Dallas Voice reporting also recalled the hysteria surrounding HIV/AIDS in the early years of the epidemic:

“The fear and the misinformation, fed by hyped up coverage by the media on ‘the gay plague’ and a ‘killer blood’ supply, began to spread even faster than AIDS. Police and paramedics wore rubber gloves when they interacted with someone in a ‘high risk group’ for AIDS. There was talk of quarantines, and even doctors and nurses refused to treat AIDS patients for fear they would contract the disease themselves.

“Even after scientists in France in 1983 and in the U.S. in 1984 discovered the virus that causes AIDS — the Human Immunodeficiency Virus, or HIV, which originated in Africa — the epidemic of fear continued. That fear, fueled by bigotry, misinformation and willful ignorance, in turn fueled the spread of AIDS. Because, as some people went to extraordinary lengths to avoid people and situations they thought would put them at risk of contracting AIDS, their ignorance led them to stumble blissfully and blindly into situations where they really were at risk.”

At the same time, Dallas Voice explored the similarities between public reaction to and media coverage of the two diseases, the newspaper provided accurate information on Ebola’s symptoms and infection:

“AIDS Arms Executive Director John Carlo said he sees a link between the public and media response to HIV in the 1980s and 1990s and media response to Ebola today, and he said treatment of Ebola owes quite a bit to AIDS research.

‘“HIV expanded our knowledge on viruses,’ he said. ‘That research taught us how the immune system works. We learned how viruses attach to cells.’ He also noted that the test used to do an HIV viral load count is the same technology used to test for Ebola.

“Carlo said people who live in the neighborhood where Duncan stayed are being told by their employers to stay home from work, even if they had no contact with Duncan and don’t live in that apartment complex. And he noted that after Jenkins drove Duncan’s family to a new location without wearing protective gear, people have been canceling speaking engagements they had previously arranged with the county judge. ‘We can’t overcome the fears with the science,’ Carlo said.”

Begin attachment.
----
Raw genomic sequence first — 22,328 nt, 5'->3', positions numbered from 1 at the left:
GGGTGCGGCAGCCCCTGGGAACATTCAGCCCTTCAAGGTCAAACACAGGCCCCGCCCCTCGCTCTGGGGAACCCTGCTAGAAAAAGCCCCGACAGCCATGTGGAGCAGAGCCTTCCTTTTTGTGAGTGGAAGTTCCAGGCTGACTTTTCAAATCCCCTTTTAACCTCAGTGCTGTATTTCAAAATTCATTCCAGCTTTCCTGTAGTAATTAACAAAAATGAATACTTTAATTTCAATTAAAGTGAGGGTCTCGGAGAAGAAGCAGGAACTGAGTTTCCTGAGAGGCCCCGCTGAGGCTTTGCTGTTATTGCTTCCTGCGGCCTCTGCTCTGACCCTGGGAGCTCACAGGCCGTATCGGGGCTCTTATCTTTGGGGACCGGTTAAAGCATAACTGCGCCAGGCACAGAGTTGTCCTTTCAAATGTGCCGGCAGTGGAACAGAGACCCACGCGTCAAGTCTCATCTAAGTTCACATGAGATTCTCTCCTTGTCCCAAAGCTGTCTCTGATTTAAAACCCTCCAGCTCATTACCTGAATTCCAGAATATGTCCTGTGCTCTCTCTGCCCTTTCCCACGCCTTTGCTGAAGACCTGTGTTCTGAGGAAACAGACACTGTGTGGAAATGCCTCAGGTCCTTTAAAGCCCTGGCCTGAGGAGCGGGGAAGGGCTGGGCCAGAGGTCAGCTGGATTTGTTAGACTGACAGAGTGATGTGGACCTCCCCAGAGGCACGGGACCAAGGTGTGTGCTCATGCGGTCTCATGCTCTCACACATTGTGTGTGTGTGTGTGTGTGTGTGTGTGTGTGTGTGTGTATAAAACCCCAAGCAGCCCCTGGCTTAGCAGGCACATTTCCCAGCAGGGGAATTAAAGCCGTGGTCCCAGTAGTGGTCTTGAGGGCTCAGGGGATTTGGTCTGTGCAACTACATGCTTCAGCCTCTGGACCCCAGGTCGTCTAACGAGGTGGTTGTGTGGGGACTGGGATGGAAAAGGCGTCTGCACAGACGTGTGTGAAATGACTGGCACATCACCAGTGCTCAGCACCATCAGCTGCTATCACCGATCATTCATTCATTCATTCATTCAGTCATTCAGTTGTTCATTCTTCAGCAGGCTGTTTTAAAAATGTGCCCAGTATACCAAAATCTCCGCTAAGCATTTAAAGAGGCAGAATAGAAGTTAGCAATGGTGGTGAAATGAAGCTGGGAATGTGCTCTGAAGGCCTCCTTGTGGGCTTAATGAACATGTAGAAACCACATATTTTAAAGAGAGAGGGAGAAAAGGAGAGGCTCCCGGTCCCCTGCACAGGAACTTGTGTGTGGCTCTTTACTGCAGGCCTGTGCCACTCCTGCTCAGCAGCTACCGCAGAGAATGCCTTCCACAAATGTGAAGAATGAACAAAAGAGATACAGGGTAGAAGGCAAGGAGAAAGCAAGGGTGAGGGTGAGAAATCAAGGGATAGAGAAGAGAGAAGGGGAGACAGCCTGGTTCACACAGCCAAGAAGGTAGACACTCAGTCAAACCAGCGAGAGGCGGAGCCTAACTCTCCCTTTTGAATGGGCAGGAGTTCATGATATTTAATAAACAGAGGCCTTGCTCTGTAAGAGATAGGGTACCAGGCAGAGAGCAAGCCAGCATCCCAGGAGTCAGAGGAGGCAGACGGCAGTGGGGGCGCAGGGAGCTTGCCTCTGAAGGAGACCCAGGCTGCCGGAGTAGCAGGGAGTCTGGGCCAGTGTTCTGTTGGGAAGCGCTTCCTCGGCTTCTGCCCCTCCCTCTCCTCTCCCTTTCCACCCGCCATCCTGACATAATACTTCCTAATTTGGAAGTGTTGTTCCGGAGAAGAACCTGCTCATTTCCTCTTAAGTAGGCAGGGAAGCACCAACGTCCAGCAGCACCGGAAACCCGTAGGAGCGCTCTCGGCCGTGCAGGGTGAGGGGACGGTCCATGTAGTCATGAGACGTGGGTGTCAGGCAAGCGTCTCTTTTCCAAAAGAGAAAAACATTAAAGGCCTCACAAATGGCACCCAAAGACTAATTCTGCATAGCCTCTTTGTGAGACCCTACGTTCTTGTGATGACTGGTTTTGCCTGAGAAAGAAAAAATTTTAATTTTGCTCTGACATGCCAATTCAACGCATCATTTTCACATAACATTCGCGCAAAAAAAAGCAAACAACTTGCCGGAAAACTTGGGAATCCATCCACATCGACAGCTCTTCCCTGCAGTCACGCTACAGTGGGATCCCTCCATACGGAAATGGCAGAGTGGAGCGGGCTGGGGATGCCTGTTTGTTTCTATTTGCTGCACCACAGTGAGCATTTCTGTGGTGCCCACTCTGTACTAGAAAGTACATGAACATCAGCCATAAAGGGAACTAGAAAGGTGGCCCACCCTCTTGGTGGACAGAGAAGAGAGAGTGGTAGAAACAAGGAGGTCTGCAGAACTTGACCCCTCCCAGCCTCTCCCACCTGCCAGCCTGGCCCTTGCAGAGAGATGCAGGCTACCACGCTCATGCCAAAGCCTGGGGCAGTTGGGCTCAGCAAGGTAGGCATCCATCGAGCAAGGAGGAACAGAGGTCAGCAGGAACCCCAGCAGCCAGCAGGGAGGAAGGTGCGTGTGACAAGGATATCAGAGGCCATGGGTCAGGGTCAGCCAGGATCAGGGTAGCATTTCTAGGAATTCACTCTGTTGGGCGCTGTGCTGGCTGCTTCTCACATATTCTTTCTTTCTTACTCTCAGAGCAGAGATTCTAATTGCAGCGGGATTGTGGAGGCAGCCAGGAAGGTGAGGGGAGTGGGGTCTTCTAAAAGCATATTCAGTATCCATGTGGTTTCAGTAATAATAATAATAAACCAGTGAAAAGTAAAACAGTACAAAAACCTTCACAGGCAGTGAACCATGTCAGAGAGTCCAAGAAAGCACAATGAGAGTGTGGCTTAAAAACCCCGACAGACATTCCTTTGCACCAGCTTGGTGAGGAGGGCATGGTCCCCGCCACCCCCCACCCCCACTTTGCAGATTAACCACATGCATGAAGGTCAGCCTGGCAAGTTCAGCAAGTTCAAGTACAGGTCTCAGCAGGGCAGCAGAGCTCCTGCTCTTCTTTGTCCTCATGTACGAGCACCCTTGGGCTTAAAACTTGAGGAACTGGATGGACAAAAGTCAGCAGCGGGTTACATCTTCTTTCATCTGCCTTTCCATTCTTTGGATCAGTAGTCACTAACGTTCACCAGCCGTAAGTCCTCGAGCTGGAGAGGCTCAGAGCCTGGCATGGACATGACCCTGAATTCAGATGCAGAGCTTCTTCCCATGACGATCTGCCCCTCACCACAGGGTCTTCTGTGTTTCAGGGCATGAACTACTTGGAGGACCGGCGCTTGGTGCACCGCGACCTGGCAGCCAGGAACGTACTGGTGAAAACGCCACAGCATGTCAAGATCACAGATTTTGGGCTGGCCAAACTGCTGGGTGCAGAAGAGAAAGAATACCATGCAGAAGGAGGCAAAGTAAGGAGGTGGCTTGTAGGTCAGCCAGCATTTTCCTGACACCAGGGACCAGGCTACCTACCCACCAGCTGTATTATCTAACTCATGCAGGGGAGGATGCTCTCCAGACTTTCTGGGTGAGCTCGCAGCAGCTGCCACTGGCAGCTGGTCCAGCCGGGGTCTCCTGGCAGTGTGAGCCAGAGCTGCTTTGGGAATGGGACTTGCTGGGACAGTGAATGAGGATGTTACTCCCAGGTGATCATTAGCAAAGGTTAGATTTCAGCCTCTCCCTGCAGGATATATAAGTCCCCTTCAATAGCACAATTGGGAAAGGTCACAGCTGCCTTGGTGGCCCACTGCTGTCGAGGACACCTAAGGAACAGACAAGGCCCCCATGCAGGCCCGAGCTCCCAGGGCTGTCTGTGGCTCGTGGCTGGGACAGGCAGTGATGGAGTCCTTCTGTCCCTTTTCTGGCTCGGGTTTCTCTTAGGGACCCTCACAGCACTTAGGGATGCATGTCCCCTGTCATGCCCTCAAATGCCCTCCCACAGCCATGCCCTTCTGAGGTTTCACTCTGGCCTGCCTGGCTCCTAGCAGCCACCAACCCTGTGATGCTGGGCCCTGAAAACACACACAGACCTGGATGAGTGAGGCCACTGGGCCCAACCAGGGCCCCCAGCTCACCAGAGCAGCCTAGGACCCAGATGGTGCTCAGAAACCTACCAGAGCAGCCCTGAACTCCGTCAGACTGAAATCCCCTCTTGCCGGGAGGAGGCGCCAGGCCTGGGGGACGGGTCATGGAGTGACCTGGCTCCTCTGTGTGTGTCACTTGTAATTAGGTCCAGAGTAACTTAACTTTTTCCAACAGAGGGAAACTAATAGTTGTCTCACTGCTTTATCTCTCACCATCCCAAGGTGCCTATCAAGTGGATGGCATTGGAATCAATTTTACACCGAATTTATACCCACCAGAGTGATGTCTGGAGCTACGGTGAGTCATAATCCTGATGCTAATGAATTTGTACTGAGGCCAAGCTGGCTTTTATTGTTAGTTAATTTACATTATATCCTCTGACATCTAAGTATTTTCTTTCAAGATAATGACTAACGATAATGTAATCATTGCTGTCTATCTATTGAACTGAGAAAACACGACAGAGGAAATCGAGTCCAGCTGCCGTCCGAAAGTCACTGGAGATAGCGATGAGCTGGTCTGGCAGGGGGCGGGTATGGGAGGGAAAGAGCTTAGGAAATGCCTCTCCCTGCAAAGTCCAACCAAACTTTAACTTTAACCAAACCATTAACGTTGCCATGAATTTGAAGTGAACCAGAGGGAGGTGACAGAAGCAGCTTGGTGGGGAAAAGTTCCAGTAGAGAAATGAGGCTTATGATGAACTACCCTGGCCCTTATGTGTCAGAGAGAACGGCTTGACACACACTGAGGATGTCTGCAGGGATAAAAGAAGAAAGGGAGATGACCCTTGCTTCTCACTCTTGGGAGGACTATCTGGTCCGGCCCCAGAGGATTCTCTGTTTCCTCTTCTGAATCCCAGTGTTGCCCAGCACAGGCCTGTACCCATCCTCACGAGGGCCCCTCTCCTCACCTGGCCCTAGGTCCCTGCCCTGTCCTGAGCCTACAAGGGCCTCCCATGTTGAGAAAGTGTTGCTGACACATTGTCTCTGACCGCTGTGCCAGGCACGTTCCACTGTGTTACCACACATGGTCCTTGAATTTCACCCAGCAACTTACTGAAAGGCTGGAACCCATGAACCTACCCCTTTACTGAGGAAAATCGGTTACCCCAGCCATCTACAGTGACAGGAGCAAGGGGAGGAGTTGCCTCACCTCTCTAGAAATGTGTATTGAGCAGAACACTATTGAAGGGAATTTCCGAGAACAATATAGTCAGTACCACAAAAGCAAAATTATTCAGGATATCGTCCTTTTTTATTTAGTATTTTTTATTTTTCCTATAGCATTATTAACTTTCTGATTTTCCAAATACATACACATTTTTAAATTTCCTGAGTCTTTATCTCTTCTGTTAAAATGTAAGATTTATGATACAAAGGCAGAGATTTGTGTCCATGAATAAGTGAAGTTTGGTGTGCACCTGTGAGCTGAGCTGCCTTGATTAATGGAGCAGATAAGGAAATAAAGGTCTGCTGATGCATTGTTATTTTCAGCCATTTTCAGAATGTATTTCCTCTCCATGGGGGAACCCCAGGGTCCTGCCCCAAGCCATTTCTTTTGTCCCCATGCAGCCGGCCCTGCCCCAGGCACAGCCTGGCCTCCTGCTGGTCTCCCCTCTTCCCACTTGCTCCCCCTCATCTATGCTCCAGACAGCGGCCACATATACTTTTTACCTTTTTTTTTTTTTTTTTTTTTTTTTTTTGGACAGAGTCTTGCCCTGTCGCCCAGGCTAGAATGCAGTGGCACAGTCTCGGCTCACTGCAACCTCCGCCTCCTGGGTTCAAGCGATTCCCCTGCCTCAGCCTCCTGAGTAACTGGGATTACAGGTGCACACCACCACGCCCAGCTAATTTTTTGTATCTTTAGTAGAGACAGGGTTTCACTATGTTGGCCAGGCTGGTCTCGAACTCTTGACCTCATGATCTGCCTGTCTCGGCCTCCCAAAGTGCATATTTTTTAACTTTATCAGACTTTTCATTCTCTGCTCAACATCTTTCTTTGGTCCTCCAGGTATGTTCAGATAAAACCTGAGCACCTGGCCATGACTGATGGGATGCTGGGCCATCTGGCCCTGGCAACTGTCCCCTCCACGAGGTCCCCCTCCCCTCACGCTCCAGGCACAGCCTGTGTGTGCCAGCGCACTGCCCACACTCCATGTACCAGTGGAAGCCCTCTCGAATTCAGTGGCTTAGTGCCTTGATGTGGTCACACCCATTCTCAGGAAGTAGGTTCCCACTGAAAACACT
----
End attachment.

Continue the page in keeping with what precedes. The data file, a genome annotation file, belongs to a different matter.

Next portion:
No other LGBT media outlet took as comprehensive a look at Ebola and HIV/AIDS, their similarities and differences, as Dallas Voice. 

However, Tyler Curry, writing in The Advocate, noted one way Ebola and AIDS are very much alike. “Today, virtually all of the coverage on Ebola is about the situation in America, not the massive problem abroad,” he wrote. “To date, roughly almost 5,000 people have died from Ebola, but the victims were from the wrong country and were the wrong skin color for people to think it had anything to do with them. Exchange wrong skin color for the wrong sexuality, and it’s the same problem in a different package.”

The Washington Blade ran an op-ed that compared the HIV/AIDS epidemic to Ebola and mentioned how prejudice was once again winning against accurate information. “Perpetuating racism and homophobia at the expense of listening to medical science can cause the public to engage in behaviors that perpetuate the spread of disease,” wrote Jimmie Luthuli.

And Gay City News ran a piece by Duncan Osborne that reported on leading AIDS activists’ opposition to Gov. Andrew Cuomo’s quarantine orders for anyone returning from West Africa after having close contact there with someone who has Ebola.

TOP STORY
Volume 16
Issue 9 

1 comment: